Thursday, January 27, 2005

Lefty Pinkertons Fail to Grasp Need for Liberties

Larry Elder, the "Sage of South Central" (Los Angeles) clues us in about Bush Inaugural address calling for more freedom in the world.

The U.N. Commissioned Arab scholars and analysts to publish the Arab Human Development Report. What causes the backwardness, the scholars wondered, of 22 Arab states, covering nearly 300 million people? Their conclusion? Of all world regions, the Arab countries scored the lowest in
freedom, media independence, civil liberties, political process and political rights.

The report found 65 million illiterate adults. Half of Arab women
still cannot read or write. Ten million children between 6 and 15 years of age are not in school. The report points to a "severe shortage" of new writing. In the last 1,000 years, the Arabs have translated as many books as Spain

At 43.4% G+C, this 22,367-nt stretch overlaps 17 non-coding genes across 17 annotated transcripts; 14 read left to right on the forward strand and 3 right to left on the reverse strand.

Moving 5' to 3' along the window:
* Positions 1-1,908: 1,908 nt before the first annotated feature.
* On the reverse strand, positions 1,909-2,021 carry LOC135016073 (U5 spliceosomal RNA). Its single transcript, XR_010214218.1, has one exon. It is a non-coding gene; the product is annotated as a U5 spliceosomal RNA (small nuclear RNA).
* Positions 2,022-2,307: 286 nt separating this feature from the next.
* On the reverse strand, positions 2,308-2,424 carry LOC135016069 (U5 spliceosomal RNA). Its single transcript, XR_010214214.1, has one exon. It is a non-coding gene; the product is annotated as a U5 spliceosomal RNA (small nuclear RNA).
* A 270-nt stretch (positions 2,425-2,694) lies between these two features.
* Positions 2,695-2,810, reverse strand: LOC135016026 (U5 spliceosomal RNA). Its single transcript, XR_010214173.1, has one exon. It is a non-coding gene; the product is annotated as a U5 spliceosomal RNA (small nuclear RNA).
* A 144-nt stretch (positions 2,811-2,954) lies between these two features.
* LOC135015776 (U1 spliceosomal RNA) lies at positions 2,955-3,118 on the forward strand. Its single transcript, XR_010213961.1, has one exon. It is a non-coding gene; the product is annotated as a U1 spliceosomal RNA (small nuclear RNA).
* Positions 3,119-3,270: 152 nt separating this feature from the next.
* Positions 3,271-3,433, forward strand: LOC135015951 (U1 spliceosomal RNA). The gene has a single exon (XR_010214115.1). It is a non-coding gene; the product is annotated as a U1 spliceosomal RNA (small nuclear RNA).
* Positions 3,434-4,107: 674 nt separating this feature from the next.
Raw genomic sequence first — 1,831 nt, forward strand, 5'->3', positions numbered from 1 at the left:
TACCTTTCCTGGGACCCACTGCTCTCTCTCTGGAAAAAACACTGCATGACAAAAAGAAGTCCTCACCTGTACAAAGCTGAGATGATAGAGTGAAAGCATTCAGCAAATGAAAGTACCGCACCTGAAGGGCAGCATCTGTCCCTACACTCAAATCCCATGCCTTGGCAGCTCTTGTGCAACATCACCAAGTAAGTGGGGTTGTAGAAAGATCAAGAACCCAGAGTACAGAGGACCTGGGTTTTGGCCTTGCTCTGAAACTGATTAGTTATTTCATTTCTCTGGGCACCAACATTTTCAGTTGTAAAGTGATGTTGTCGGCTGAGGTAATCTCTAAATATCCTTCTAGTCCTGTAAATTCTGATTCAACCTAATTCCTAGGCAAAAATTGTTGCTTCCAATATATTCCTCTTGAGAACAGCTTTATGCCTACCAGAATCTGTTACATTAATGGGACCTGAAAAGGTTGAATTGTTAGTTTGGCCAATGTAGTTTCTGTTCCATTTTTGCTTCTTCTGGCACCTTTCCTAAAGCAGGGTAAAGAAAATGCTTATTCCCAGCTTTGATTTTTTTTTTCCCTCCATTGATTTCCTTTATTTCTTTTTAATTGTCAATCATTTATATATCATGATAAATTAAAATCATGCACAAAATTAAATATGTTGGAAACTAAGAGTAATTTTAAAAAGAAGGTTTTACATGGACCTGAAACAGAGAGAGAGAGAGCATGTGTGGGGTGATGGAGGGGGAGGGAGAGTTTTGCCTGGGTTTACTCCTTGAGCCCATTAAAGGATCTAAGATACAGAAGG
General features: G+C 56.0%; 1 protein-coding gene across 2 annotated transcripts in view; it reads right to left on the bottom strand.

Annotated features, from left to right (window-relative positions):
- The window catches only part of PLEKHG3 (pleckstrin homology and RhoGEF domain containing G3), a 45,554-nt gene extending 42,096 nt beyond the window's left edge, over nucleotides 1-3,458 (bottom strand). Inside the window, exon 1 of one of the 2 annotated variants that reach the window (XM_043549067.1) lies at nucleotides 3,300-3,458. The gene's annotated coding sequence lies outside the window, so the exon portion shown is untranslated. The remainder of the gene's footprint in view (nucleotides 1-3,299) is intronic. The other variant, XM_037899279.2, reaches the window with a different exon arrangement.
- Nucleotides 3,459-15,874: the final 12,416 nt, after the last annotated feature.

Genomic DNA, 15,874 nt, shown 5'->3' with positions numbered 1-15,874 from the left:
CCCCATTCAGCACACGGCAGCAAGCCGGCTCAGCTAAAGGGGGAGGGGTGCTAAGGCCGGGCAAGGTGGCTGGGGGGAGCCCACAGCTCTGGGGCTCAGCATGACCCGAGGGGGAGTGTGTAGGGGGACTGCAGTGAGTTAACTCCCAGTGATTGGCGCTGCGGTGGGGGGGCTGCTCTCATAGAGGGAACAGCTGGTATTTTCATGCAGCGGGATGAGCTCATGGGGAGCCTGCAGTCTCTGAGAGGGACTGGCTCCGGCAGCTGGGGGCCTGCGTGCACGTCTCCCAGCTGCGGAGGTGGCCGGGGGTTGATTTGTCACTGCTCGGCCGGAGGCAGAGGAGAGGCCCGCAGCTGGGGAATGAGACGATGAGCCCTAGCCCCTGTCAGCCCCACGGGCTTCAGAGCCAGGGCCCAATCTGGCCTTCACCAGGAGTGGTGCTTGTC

translates in just one year. Only 1.2 percent of the population uses a computer, and only half of those access the Internet. In short, the peoples of these countries lack economic and political freedom.

Arab leaders point to America's relationship with Israel as proof of America meddling to undermine the religion of Islam. In one of his fatwas, Osama bin Laden attacked America for its support of corrupt regimes, like the House of Saud and the former Shah of Iran. But did Palestinians enjoy freedom when Egypt controlled the Gaza Strip or
when Jordan controlled the West Bank?

The European reaction to the president's "fire of freedom" inaugural address tells us a great deal about Europe's failure to grasp the stakes in this War on Terror. An editorial in the London Daily Telegraph said, "Now comes the hard part. President George W.
Bush's elegy to freedom yesterday and his vision of it flowering around the world fitted into the long tradition of inaugural speeches that blend America's optimism with smugness about the reach and benefits of its power."
France's Le Monde lamented, "We can fear that, in the eyes of Mr. Bush, the criteria for tyranny would essentially be hostility toward the United States and that he would be inclined to close his eyes to the democratic failings of regimes that show perativeness. . . . The outcome of his activism abroad makes us fear similar traumas at home."

- Larry Elder

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